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Typically with reactive hypoglycemia, or even hypoglycemia for that matter, you would feel very shaky, racing heartbeat, you may be sweaty, and nauseous all before passing out. Typically you do not just faint. That could be blood pressure. But also I would think you would feel dizzy or lightheaded from low blood pressure. I hope whatever is going on you find out what is going on and it is dealt with.

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So I am one of the unlucky ones who gets reactive hypoglycemia. It is not fun and I am still trying to figure out the combination of foods that cause if for me.

I have had it happen about 12 times since surgery 20 months ago. When it comes on, you don't even realize it is happening until it is almost too late.

I suddenly don't feel right, I start shaking and I crash very fast. It takes a lot to get my sugars back to normal. I was a very controlled diabetic before surgery.

I will usually have a Protein shake for break fast but occasionally I like a small bowl of cream of wheat. On the days I have that cream of wheat I have to be very careful eating some Protein within an hour of the cream of wheat. If I don't do that I am almost guaranteed a episode. Once you have an episode it is very difficult to get control of it without eating more carbs all day long so the trick is never getting there in the first place.

I had an episode last week and looking back at why, I know my carbs were higher than normal and my body simply does not like that.

It is a very scary condition and if it gets too severe and you don't figure out what causes it, the only cure is having your bypass reversed which is absolutely not a solution for me. So, I have to be diligent about eating right and checking your sugar the minute you feel weird.

Last week when I felt it I tested my sugar and I was at 43. Scary!

I hope you figure out what might be causing your situation. Make sure you get to the bottom of it so you don't break your face!

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I've tested my sugar quite a few times over the past two days. It looks like my sugar runs on the low side most of the time and was 89 this morning when I woke up which is pretty consistent with my lab work whenever I'm fasting.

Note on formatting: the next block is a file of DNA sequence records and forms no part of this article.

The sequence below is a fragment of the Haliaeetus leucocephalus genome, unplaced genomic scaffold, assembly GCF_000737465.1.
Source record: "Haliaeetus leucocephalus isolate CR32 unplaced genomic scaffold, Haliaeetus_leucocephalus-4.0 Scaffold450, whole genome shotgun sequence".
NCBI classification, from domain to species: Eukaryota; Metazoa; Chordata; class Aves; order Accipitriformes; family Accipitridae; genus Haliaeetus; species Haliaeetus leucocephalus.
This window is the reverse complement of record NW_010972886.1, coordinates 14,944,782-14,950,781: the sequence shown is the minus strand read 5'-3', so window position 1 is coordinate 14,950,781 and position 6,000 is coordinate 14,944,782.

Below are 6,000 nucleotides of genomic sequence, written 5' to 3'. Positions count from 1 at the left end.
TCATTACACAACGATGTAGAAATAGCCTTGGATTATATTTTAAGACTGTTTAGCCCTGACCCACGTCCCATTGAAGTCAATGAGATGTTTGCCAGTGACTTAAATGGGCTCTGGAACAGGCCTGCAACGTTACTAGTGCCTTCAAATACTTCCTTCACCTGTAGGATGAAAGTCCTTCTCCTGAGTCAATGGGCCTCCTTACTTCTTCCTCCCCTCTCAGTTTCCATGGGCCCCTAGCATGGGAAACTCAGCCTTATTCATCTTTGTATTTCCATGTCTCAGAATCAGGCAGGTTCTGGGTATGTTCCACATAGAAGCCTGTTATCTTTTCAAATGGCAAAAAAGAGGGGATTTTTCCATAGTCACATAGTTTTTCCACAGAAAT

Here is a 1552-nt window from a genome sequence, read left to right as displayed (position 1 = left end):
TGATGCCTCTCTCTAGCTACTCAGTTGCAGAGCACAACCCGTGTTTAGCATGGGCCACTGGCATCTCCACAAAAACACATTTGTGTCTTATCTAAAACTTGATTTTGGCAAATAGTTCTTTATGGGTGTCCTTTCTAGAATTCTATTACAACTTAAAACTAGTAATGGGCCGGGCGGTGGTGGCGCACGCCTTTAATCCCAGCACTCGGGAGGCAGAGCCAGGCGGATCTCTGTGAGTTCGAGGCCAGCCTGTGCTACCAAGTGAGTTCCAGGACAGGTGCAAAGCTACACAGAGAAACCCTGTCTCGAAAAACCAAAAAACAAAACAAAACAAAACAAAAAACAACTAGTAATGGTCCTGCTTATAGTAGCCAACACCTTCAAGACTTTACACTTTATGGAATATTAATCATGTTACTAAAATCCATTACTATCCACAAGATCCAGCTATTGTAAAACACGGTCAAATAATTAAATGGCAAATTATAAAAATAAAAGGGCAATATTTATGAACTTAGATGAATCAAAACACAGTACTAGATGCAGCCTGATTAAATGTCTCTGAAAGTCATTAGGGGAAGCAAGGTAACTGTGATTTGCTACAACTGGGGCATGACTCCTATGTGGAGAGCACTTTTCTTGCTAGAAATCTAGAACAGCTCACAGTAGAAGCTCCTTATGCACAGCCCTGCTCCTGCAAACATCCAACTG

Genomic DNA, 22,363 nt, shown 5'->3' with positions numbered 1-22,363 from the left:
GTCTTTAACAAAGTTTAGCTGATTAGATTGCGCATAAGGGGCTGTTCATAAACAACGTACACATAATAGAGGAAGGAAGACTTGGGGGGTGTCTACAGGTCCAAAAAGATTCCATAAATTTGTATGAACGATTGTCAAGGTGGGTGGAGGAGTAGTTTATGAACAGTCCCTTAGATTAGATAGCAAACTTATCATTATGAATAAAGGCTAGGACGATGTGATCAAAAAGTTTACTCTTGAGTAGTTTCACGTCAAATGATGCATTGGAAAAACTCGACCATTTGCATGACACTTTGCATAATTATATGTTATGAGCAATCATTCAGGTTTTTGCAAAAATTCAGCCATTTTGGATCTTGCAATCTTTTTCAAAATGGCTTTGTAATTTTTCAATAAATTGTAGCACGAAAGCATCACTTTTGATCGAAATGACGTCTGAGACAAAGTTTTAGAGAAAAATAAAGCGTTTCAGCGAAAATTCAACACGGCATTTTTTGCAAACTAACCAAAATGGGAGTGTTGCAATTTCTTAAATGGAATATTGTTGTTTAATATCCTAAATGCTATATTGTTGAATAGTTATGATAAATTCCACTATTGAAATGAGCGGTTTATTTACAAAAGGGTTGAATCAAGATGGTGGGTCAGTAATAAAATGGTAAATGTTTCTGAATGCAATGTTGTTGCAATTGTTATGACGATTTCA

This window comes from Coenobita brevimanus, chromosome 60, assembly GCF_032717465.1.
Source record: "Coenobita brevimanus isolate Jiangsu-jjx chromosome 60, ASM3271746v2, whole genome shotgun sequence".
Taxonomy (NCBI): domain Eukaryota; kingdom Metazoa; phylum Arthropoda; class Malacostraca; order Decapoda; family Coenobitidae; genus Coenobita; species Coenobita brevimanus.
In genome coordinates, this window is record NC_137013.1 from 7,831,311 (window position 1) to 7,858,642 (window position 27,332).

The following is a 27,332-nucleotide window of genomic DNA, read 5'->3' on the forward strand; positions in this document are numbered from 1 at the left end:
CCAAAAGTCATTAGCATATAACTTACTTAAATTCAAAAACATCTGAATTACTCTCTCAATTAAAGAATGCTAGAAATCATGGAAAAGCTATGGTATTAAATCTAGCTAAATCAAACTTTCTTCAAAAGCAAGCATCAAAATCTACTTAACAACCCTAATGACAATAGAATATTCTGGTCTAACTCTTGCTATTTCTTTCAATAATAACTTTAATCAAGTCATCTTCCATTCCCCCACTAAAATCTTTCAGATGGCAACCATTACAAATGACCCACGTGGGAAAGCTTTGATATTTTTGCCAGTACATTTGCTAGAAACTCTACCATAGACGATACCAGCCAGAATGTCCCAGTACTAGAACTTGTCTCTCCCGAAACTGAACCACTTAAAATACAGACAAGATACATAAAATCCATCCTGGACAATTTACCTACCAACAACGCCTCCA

I don't really see any trends so far comparing the sugar level to when I eat... often it seems like eating has no effect on my levels at all. I'm using My Fitness Pal to track my food again - but I don't know if it gets specific enough on the time that I'm eating to really be of benefit... might have to go with a paper log until I get this figured out.

BS Readings

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Just remember that when you have a meal that is mostly carb without any Protein, you will need to keep vigilant on your blood sugars for the next couple of hours. I used to go hypoglycemic without any warning. Before I knew it I'd be in the 40's. It takes 15-20 minutes when trying to correct before your body will react. Try not to overdo it with the food trying to raise blood sugar. You should always keep some type of glucose tabs, glucose gel, or glucose drink at hand to help raise you back up.

Djmohr, I know exactly that feeling you are talking about. A low blood sugar is very scary. Again, I'd get them with no warning. Hasn't happened in a long time, hence the need for WLS (diabetes was getting too hard to control on an insulin pump). My numbers are much better since surgery, and hopefully with weight loss there will be less insulin resistance and I will continue to improve.

Axlr8n, 89 is a beautiful number for morning. Just keep your eye on it during the day and into the evening too.

Good Luck.